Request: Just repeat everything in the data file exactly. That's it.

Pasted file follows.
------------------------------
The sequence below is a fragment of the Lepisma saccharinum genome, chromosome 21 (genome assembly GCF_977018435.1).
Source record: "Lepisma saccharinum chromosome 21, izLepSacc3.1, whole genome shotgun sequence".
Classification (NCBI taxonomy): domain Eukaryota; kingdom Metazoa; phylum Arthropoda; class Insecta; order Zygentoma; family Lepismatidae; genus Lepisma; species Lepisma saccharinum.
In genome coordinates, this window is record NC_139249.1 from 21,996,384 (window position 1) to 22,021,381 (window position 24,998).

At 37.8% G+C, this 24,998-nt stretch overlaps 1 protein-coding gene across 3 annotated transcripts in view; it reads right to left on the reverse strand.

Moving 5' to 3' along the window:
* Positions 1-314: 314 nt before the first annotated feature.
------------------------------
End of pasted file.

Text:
The sequence below is a fragment of the Lepisma saccharinum genome, chromosome 21 (genome assembly GCF_977018435.1).
Source record: "Lepisma saccharinum chromosome 21, izLepSacc3.1, whole genome shotgun sequence".
Classification (NCBI taxonomy): domain Eukaryota; kingdom Metazoa; phylum Arthropoda; class Insecta; order Zygentoma; family Lepismatidae; genus Lepisma; species Lepisma saccharinum.
In genome coordinates, this window is record NC_139249.1 from 21,996,384 (window position 1) to 22,021,381 (window position 24,998).

At 37.8% G+C, this 24,998-nt stretch overlaps 1 protein-coding gene across 3 annotated transcripts in view; it reads right to left on the reverse strand.

Moving 5' to 3' along the window:
* Positions 1-314: 314 nt before the first annotated feature.